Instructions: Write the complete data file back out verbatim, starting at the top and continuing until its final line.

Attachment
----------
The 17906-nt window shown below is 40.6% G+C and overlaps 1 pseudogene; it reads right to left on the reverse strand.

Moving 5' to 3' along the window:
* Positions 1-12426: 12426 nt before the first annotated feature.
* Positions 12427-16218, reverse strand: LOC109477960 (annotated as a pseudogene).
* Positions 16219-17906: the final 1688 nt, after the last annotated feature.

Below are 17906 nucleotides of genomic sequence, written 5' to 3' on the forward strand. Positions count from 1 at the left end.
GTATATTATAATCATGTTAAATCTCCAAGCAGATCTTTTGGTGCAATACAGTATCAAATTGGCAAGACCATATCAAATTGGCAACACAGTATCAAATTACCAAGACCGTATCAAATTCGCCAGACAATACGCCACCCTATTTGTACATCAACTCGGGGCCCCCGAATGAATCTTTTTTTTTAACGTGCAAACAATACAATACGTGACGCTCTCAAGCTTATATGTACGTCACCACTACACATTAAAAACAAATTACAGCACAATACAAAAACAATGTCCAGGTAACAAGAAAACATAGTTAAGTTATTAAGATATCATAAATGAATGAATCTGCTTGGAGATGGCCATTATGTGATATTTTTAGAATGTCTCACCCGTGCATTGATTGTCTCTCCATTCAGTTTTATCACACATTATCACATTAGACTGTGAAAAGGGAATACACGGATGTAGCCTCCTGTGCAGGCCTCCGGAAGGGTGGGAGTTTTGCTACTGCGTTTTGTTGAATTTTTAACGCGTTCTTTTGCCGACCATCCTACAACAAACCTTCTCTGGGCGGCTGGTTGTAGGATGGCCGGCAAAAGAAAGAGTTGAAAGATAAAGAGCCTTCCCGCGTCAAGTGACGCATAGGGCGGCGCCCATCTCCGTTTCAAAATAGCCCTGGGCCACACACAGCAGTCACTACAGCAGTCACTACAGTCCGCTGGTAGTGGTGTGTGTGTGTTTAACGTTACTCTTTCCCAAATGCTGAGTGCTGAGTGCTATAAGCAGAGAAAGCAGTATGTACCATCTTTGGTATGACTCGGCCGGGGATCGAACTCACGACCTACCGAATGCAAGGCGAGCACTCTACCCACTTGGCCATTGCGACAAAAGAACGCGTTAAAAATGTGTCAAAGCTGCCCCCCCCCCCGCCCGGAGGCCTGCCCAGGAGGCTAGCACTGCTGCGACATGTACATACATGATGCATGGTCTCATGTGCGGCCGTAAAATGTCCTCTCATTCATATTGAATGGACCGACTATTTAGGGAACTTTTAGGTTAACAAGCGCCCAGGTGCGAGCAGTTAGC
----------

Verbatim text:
The 17906-nt window shown below is 40.6% G+C and overlaps 1 pseudogene; it reads right to left on the reverse strand.

Moving 5' to 3' along the window:
* Positions 1-12426: 12426 nt before the first annotated feature.
* Positions 12427-16218, reverse strand: LOC109477960 (annotated as a pseudogene).
* Positions 16219-17906: the final 1688 nt, after the last annotated feature.

Below are 17906 nucleotides of genomic sequence, written 5' to 3' on the forward strand. Positions count from 1 at the left end.
GTATATTATAATCATGTTAAATCTCCAAGCAGATCTTTTGGTGCAATACAGTATCAAATTGGCAAGACCATATCAAATTGGCAACACAGTATCAAATTACCAAGACCGTATCAAATTCGCCAGACAATACGCCACCCTATTTGTACATCAACTCGGGGCCCCCGAATGAATCTTTTTTTTTAACGTGCAAACAATACAATACGTGACGCTCTCAAGCTTATATGTACGTCACCACTACACATTAAAAACAAATTACAGCACAATACAAAAACAATGTCCAGGTAACAAGAAAACATAGTTAAGTTATTAAGATATCATAAATGAATGAATCTGCTTGGAGATGGCCATTATGTGATATTTTTAGAATGTCTCACCCGTGCATTGATTGTCTCTCCATTCAGTTTTATCACACATTATCACATTAGACTGTGAAAAGGGAATACACGGATGTAGCCTCCTGTGCAGGCCTCCGGAAGGGTGGGAGTTTTGCTACTGCGTTTTGTTGAATTTTTAACGCGTTCTTTTGCCGACCATCCTACAACAAACCTTCTCTGGGCGGCTGGTTGTAGGATGGCCGGCAAAAGAAAGAGTTGAAAGATAAAGAGCCTTCCCGCGTCAAGTGACGCATAGGGCGGCGCCCATCTCCGTTTCAAAATAGCCCTGGGCCACACACAGCAGTCACTACAGCAGTCACTACAGTCCGCTGGTAGTGGTGTGTGTGTGTTTAACGTTACTCTTTCCCAAATGCTGAGTGCTGAGTGCTATAAGCAGAGAAAGCAGTATGTACCATCTTTGGTATGACTCGGCCGGGGATCGAACTCACGACCTACCGAATGCAAGGCGAGCACTCTACCCACTTGGCCATTGCGACAAAAGAACGCGTTAAAAATGTGTCAAAGCTGCCCCCCCCCCCGCCCGGAGGCCTGCCCAGGAGGCTAGCACTGCTGCGACATGTACATACATGATGCATGGTCTCATGTGCGGCCGTAAAATGTCCTCTCATTCATATTGAATGGACCGACTATTTAGGGAACTTTTAGGTTAACAAGCGCCCAGGTGCGAGCAGTTAGC